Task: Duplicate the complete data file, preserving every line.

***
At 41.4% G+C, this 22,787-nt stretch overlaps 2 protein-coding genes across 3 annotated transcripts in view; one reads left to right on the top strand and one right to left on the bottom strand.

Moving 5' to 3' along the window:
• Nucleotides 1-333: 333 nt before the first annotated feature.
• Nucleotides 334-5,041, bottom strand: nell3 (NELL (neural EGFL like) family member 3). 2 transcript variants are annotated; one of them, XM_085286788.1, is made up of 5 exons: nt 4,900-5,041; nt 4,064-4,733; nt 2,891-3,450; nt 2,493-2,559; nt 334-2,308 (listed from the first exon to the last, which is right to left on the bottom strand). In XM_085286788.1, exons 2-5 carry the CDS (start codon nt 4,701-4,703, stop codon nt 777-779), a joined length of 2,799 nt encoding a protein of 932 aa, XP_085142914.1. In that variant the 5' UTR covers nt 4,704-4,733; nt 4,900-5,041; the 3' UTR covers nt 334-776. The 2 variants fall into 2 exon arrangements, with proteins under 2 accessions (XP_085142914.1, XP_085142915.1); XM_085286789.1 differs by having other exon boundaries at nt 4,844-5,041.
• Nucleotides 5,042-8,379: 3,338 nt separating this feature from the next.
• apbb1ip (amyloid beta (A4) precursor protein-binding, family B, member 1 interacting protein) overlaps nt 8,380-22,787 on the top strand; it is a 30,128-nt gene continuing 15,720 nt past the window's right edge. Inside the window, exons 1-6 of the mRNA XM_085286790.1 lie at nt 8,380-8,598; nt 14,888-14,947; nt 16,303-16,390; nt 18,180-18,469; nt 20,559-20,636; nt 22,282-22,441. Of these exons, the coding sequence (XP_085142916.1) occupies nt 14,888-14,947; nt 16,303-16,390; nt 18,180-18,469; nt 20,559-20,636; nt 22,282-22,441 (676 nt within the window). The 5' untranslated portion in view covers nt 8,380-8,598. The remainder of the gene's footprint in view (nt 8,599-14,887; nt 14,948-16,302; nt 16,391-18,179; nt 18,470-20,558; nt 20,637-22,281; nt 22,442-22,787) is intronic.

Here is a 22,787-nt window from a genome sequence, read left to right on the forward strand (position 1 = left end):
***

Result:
At 41.4% G+C, this 22,787-nt stretch overlaps 2 protein-coding genes across 3 annotated transcripts in view; one reads left to right on the top strand and one right to left on the bottom strand.

Moving 5' to 3' along the window:
• Nucleotides 1-333: 333 nt before the first annotated feature.
• Nucleotides 334-5,041, bottom strand: nell3 (NELL (neural EGFL like) family member 3). 2 transcript variants are annotated; one of them, XM_085286788.1, is made up of 5 exons: nt 4,900-5,041; nt 4,064-4,733; nt 2,891-3,450; nt 2,493-2,559; nt 334-2,308 (listed from the first exon to the last, which is right to left on the bottom strand). In XM_085286788.1, exons 2-5 carry the CDS (start codon nt 4,701-4,703, stop codon nt 777-779), a joined length of 2,799 nt encoding a protein of 932 aa, XP_085142914.1. In that variant the 5' UTR covers nt 4,704-4,733; nt 4,900-5,041; the 3' UTR covers nt 334-776. The 2 variants fall into 2 exon arrangements, with proteins under 2 accessions (XP_085142914.1, XP_085142915.1); XM_085286789.1 differs by having other exon boundaries at nt 4,844-5,041.
• Nucleotides 5,042-8,379: 3,338 nt separating this feature from the next.
• apbb1ip (amyloid beta (A4) precursor protein-binding, family B, member 1 interacting protein) overlaps nt 8,380-22,787 on the top strand; it is a 30,128-nt gene continuing 15,720 nt past the window's right edge. Inside the window, exons 1-6 of the mRNA XM_085286790.1 lie at nt 8,380-8,598; nt 14,888-14,947; nt 16,303-16,390; nt 18,180-18,469; nt 20,559-20,636; nt 22,282-22,441. Of these exons, the coding sequence (XP_085142916.1) occupies nt 14,888-14,947; nt 16,303-16,390; nt 18,180-18,469; nt 20,559-20,636; nt 22,282-22,441 (676 nt within the window). The 5' untranslated portion in view covers nt 8,380-8,598. The remainder of the gene's footprint in view (nt 8,599-14,887; nt 14,948-16,302; nt 16,391-18,179; nt 18,470-20,558; nt 20,637-22,281; nt 22,442-22,787) is intronic.

Here is a 22,787-nt window from a genome sequence, read left to right on the forward strand (position 1 = left end):